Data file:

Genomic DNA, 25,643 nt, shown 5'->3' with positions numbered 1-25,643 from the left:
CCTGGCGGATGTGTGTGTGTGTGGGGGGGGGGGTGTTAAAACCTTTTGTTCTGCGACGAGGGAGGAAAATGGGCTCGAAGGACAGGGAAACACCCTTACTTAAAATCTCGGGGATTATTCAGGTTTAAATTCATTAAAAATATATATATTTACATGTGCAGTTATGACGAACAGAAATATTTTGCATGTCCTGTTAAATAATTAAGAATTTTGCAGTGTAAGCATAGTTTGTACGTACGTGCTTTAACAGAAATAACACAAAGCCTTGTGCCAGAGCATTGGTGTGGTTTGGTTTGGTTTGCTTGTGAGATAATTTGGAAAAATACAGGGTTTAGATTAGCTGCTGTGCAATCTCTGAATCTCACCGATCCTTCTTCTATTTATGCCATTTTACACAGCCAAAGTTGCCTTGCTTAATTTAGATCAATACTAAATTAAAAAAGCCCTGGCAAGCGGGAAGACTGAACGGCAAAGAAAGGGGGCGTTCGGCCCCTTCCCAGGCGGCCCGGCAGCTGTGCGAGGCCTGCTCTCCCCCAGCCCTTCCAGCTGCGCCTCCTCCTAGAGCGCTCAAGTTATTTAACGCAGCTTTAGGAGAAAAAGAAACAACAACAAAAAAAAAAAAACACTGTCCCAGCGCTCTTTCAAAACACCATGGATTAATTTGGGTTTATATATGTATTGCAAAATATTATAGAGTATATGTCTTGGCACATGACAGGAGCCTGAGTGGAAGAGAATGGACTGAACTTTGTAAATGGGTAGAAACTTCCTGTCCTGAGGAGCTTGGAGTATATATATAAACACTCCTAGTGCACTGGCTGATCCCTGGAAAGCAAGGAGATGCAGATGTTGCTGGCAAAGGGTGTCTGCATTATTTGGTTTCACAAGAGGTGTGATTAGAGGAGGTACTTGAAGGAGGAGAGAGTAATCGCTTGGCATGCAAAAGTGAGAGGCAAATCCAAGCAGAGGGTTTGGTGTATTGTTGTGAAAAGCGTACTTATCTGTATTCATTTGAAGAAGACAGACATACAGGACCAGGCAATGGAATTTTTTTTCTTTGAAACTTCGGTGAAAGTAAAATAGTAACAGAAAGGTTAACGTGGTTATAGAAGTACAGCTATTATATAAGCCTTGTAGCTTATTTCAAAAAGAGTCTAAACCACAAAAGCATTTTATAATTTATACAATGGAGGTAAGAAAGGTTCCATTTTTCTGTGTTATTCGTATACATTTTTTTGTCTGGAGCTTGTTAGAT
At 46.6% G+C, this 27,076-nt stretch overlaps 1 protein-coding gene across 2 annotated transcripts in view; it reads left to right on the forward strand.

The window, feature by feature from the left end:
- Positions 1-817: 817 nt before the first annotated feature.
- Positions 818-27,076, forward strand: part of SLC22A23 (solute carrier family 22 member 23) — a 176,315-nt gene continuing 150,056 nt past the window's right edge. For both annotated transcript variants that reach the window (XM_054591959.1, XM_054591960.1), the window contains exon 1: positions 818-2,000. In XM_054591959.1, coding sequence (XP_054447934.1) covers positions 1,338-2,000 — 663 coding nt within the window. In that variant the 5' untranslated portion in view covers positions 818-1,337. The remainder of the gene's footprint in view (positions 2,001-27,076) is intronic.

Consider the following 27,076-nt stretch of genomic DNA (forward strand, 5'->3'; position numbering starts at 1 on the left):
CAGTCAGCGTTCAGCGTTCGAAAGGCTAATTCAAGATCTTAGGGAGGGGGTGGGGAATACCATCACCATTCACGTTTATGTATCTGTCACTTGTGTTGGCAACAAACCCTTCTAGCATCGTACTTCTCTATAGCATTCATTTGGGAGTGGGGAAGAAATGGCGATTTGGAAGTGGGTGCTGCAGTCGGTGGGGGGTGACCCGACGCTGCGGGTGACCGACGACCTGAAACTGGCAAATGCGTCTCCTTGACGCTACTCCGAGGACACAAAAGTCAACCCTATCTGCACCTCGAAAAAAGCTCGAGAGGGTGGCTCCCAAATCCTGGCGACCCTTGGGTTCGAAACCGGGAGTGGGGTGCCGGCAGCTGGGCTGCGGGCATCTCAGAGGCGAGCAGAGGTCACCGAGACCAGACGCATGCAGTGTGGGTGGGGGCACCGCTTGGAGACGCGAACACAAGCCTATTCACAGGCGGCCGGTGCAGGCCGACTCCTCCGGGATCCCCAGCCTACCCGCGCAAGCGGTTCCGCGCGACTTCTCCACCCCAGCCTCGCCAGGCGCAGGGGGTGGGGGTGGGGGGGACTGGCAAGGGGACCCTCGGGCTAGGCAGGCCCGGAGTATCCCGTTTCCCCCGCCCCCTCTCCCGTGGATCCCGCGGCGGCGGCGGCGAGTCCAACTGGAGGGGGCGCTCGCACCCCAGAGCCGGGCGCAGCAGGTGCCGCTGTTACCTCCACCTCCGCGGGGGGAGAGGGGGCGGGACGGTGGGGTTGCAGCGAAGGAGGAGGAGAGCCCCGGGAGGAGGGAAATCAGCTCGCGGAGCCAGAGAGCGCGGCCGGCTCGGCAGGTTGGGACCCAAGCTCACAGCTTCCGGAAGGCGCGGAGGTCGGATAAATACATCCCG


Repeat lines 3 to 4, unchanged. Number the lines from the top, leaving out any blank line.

At 46.6% G+C, this 27,076-nt stretch overlaps 1 protein-coding gene across 2 annotated transcripts in view; it reads left to right on the forward strand.

The window, feature by feature from the left end: